Thinning the herd: Elk Island Park considers elk cull

Officials at Elk Island National Park are considering an elk hunt to cull a herd that threatens to grow beyond sustainable levels.

'Numbers of elk could get to levels that would have serious consequences'

Elk populations in Elk Island National Park have grown beyond sustainable levels, prompting park officials to draft a new management plan. (CBC)

Officials at Elk Island National Park are considering an elk hunt to cull a herd that threatens to grow beyond sustainable levels.

The park is hosting consultations with the public and local Indigenous groups as it develops a wildlife management plan to ensure the health of the burgeoning population of elk, bison, moose and deer within park bounds.

The elk population has become so large it could put too much strain on local forest and grassland habitats, and put the health of the herd at risk, park officials say.

There are usually around 600 of the animals within the reserve. But it's not uncommon for the numbers to surge beyond recommended levels.

'Few large predators'

Southern portions of the park, about 50 kilometres east of Edmonton, are particularly overpopulated, with more than 200 animals above recommended guidelines.

One of the options under consideration is a controlled hunt. 

Factors that keep wild elk populations in check, such as wide-ranging habitat and predators, don't exist within park bounds.

"The issue is largely that the park is fenced, so animals can't disperse from the area as densities get higher, which would be the normal pattern of population regulation," said Mark Boyce, a professor of ecology at University of Alberta who studies populations of elk within the park.

"And there are few large predators inside the park, so numbers of elk could get to levels that would have serious consequences."

Over the last two decades, an average of 160 elk have been live-trapped each year and relocated across North America to help re-establish waning herds elsewhere, but that is no longer a viable option, said Boyce.

Conservation hampered by disease risk

Some of the animals near the park have become infected with chronic wasting disease, a neurological condition similar to mad cow disease.

Though the park has never had a positive case of chronic wasting disease, there have been cases of deer found within 100 kilometres of the park and officials are cautious about the risk of infection in the area.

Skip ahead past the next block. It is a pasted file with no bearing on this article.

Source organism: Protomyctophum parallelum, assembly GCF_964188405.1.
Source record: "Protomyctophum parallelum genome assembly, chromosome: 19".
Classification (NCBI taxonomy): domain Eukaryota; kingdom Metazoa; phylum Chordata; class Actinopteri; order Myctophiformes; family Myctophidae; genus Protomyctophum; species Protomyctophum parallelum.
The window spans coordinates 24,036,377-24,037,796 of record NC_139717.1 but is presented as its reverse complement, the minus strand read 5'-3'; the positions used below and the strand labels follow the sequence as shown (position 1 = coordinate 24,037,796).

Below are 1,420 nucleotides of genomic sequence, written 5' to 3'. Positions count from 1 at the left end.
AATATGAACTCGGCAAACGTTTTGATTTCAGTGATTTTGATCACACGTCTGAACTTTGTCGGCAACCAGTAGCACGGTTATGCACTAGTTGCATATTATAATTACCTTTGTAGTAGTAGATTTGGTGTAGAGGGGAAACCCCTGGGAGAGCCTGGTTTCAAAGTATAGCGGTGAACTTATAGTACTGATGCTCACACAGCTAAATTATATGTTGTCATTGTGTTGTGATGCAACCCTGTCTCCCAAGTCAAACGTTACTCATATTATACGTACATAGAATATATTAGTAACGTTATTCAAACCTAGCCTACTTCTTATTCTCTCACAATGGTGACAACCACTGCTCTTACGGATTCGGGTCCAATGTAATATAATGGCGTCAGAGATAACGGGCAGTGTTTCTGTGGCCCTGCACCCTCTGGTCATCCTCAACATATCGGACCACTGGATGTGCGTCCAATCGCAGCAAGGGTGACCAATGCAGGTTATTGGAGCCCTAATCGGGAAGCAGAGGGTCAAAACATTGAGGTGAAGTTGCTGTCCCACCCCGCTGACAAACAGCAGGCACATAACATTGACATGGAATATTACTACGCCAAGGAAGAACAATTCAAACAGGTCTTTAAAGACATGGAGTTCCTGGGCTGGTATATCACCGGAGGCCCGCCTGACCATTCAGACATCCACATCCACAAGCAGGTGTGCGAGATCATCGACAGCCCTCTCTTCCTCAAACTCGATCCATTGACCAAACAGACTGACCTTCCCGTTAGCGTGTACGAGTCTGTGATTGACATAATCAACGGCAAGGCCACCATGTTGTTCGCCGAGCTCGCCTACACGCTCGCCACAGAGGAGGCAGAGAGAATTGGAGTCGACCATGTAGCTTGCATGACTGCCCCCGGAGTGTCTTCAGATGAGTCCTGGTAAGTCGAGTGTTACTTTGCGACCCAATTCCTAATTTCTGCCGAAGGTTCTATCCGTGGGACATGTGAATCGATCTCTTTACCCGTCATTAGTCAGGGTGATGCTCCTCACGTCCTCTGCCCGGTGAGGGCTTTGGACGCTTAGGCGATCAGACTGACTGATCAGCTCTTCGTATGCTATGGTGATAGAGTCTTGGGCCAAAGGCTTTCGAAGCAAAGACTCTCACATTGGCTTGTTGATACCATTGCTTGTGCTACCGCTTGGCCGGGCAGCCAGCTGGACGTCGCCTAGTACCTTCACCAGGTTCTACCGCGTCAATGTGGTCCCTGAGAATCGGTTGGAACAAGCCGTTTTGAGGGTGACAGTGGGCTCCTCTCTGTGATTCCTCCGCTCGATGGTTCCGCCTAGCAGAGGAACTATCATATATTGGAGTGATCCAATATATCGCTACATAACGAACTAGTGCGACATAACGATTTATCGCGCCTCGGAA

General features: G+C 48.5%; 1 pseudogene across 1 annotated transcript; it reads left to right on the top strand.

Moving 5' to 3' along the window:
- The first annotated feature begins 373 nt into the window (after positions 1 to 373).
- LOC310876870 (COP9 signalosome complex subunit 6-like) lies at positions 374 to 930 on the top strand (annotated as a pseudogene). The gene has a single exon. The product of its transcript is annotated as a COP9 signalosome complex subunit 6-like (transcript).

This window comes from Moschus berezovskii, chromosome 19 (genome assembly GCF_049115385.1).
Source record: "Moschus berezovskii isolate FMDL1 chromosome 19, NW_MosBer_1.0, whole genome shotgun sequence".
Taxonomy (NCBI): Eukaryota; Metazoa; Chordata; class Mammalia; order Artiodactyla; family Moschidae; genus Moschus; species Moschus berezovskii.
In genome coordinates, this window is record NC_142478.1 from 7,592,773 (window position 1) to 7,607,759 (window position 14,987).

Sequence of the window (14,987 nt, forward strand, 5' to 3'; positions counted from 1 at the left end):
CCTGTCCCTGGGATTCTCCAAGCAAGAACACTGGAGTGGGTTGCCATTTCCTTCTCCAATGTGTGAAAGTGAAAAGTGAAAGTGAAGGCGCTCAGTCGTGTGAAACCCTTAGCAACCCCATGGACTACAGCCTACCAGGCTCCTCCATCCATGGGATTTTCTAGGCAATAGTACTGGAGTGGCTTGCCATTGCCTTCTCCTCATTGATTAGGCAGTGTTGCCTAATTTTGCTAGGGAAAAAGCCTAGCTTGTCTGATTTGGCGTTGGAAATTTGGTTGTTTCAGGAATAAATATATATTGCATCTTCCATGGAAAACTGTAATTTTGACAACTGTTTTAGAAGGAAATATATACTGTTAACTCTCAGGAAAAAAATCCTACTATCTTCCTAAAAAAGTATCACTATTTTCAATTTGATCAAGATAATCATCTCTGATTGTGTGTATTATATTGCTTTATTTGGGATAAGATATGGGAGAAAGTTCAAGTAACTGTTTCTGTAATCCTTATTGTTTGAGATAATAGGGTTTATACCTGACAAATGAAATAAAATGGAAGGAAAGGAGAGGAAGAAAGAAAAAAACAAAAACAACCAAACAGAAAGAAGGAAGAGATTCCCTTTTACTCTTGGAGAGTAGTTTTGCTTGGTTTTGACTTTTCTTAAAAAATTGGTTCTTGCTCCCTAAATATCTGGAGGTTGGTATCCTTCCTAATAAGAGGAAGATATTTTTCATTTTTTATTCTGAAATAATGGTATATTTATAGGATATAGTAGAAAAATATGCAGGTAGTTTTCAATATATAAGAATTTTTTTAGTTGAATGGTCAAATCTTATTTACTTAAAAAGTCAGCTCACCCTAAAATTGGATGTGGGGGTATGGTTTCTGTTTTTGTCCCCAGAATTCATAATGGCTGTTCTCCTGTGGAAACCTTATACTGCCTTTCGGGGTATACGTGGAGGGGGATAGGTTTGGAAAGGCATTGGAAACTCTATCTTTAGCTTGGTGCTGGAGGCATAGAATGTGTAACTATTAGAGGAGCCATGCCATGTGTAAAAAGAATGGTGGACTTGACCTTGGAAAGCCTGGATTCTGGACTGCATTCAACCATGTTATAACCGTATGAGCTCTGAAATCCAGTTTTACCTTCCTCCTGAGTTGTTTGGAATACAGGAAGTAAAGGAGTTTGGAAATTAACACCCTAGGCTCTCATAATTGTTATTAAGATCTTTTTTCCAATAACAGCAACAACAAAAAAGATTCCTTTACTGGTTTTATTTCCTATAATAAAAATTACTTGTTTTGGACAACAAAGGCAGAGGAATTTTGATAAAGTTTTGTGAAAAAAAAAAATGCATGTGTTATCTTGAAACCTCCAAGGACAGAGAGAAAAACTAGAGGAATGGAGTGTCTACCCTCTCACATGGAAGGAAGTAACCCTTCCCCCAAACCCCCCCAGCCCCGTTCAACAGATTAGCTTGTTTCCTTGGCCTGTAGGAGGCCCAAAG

"Animals with antlers, they're sensitive to CWN, and if they contract it they're guaranteed to die," Boyce said in an interview with CBC Radio's Edmonton AM. "And it's been spreading into Alberta.

"It's almost halfway across the province now, and as a consequence animals from [the park] can not be relocated into other places."

'There aren't a lot of options'

Though park officials are also considering new fencing strategies and relocation plans for all of its large park animals, Boyce thinks a hunt may be the best solution to get the elk population under control quickly.

"They've been relocated to places all over North America but they can't move now because of the CWD risk," Boyce said. "Under the circumstances, given that the animals can't be relocated elsewhere, there aren't a lot of options."

Though hunting programs within national parks are rare, they have been instituted before.

For instance, Point Pelee National Park in Ontario has staged regulated deer hunts. Terra Nova and Gros Morne National Parks in Newfoundland have, for years, used hunting programs to manage moose populations.

Elk Island Park officials will host an open house Thursday from 6:30 p.m. to 8:30 p.m. at the Alfred H. Savage Centre, at 13909 Fox Drive NW, Edmonton.

Boyce expects public opinion on the proposed hunt to be divided.

"There will always be opposition to the killing of animals," Boyce said. "But at the same time, we have a lot of people who enjoy hunting and would love to have some elk meat in their freezer. So we would have no problem finding hunters."